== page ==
Despite ample evidence that intensive control of hyperglycemia and high blood pressure, aggressive management of dyslipidemia, smoking cessation, weight reduction, and increased physical activity substantially reduce the morbidity and mortality associated with type 2 diabetes mellitus, treatment goals are not being met in the majority of patients.[36] One barrier to achieving optimal glycemic control arises, ironically, from the traditional approach to diabetes therapy. The use of conservative, stepwise approaches to glycemic management often means that patients experience unneces-sarily long periods of substandard control as appropriate regimens are tested and adjusted through a prolonged, empiric methodology.

All diabetes treatment guidelines stress the benefits of diet and exercise. Both of these strategies enhance tissue sensitivity to insulin and are important to the overall success of any subsequent pharmacotherapy regimen. Unfortunately, diet and exercise alone are not often successful for extended periods of time at achieving glycemic goals and, all too often, the decision to initiate pharmacotherapy is delayed longer than is necessary to fairly assess the effectiveness of diet and exercise. When the decision to begin drug therapy eventually is made, a single oral antidiabetic agent commonly is prescribed. Such interventions, however, treat only one of the two pathophysiologic defects of type 2 diabetes mellitus, which may explain why only a small proportion of patients are likely to reach glycemic targets. Patients who do not show an adequate response to monotherapy may undergo gradual dosage titrations until the maximal dosage is reached, or a second agent with a different mechanism of action may be added. The patient may be switched from one oral agent to another, although this is less effective than initiating combination therapy using agents with complementary mechanisms of action.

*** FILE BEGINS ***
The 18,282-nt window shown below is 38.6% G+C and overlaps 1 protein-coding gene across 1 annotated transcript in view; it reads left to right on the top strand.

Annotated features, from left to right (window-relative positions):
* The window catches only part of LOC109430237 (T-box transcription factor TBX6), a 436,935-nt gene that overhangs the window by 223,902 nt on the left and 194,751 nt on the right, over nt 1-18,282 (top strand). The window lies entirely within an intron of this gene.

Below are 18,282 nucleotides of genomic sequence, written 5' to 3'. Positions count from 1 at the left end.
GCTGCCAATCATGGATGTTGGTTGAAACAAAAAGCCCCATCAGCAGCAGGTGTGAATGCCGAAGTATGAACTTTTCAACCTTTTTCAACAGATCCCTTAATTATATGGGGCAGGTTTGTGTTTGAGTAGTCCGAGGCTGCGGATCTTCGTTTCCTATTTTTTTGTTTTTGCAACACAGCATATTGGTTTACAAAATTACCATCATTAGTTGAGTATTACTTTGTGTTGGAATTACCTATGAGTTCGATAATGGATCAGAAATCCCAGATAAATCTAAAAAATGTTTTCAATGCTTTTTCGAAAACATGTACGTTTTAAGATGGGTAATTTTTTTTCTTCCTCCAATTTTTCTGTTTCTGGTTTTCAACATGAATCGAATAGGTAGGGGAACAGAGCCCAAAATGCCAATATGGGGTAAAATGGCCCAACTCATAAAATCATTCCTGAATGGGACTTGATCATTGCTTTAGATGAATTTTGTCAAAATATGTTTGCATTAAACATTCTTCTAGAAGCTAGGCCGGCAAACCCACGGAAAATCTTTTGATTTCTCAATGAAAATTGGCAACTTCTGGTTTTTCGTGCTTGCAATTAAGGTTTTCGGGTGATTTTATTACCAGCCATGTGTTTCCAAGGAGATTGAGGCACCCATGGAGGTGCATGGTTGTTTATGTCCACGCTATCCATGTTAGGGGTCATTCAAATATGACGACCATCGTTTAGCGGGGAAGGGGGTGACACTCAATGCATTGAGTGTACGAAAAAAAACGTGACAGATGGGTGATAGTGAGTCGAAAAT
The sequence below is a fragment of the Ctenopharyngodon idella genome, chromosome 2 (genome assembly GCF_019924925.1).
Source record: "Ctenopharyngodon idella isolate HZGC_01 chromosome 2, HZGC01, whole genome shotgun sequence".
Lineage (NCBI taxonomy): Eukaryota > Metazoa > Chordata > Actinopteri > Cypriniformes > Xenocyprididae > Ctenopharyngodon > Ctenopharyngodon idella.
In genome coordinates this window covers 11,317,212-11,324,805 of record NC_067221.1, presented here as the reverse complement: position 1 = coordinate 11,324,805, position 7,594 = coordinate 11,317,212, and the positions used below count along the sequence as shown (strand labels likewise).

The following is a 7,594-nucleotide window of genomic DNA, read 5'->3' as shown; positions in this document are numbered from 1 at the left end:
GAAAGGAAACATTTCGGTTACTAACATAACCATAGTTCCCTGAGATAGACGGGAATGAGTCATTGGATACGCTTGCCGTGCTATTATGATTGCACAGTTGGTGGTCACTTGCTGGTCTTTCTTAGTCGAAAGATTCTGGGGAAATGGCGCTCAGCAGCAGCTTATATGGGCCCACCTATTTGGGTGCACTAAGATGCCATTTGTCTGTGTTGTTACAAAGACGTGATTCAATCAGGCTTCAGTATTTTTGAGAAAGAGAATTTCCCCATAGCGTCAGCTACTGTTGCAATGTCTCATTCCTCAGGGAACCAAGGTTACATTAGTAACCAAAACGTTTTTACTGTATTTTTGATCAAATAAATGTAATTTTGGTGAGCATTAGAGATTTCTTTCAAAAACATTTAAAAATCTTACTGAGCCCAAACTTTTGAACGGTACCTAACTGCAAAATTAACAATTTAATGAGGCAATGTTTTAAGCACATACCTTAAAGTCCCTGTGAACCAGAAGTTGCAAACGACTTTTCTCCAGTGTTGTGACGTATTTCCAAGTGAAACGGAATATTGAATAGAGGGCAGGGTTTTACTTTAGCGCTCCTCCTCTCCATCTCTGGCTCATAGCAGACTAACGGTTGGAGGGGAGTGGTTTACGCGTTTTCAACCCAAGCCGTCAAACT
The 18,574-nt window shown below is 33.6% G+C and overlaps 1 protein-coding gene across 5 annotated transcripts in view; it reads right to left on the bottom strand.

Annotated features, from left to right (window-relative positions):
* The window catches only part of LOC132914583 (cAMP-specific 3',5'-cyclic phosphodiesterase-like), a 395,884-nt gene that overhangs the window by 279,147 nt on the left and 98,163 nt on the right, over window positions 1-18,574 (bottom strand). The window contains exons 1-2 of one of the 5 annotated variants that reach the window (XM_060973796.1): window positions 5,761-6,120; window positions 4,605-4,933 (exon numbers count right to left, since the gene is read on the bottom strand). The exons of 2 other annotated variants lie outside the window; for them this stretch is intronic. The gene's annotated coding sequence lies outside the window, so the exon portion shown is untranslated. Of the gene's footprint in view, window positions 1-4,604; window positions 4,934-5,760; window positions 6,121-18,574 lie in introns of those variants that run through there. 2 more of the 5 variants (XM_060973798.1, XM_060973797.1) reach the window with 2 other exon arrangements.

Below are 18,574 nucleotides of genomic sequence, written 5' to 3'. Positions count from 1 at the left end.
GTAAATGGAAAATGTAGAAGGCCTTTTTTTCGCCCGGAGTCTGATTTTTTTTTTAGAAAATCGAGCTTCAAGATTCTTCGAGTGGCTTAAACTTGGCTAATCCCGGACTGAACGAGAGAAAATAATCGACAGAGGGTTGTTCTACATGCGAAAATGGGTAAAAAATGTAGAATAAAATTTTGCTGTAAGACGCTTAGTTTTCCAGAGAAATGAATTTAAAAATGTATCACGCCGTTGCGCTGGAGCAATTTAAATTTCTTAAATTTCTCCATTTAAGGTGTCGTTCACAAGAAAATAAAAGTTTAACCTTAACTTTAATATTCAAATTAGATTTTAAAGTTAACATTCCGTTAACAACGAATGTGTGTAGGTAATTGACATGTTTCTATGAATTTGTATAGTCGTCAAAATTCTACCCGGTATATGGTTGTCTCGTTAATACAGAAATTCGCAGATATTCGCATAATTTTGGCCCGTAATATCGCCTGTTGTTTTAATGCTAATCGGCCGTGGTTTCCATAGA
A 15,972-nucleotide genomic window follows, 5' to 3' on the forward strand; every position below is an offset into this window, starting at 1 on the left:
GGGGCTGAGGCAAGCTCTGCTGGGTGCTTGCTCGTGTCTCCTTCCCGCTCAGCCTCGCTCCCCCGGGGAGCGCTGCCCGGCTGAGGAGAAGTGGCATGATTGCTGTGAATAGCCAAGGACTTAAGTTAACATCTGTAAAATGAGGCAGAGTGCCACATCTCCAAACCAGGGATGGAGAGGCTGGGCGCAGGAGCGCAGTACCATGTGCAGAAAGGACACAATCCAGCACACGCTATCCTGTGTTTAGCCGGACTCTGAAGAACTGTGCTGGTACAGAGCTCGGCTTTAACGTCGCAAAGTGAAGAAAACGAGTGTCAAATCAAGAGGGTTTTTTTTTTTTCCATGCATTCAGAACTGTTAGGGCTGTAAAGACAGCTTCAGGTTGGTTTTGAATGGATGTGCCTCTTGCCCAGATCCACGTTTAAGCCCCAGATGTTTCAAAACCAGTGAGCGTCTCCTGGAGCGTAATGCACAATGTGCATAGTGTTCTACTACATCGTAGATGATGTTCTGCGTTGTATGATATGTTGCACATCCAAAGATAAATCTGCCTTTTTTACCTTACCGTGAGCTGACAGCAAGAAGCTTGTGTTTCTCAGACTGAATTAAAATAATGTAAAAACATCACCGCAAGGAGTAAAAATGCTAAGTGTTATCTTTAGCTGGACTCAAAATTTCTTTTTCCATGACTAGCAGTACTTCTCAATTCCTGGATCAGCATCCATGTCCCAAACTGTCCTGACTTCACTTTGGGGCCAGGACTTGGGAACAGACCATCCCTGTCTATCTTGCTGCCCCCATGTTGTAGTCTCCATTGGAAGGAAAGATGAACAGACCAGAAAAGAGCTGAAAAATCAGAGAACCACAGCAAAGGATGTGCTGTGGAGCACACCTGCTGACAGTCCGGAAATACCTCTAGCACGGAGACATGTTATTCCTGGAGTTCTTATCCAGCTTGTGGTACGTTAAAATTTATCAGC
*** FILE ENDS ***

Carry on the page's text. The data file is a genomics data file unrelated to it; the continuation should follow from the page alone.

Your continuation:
National Pharmacy Cardiovascular Council (NPCC) Treatment Guidelines

A more comprehensive approach to the management of type 2 diabetes mellitus is warranted (Figure 1). As soon as diabetes or IGT is diagnosed, a diet and exercise program for weight loss and improved general fitness should be initiated, along with effective strategies for controlling high blood pressure and dyslipi-demia, cessation of cigarette smoking, and preventive measures such as aspirin therapy. If the fasting blood glucose (FBG) concentration (as determined by fingerstick blood glucose testing) exceeds 100 mg/dl after 4-6 weeks of a diet and exercise program, pharmacotherapy is initiated. (The ease and widespread use of fingerstick glucose testing in the clinic influenced the choice of FBG values as an index of short-term glycemic control. In most situations, adding 10 mg/dl to the fingerstick FBG value gives a useful estimate of the corresponding FPG value.) The decision to start with monotherapy or combination therapy is based on the degree of hyperglycemia and the HbA1c level at baseline. When properly titrated, oral antidiabetic agents generally reduce blood glucose concentrations by 20-60 mg/dl and HbA1c concentrations by 1-2%. Patients requiring larger reductions in blood glucose and HbA1c concentrations are not expected to respond adequately to monotherapy.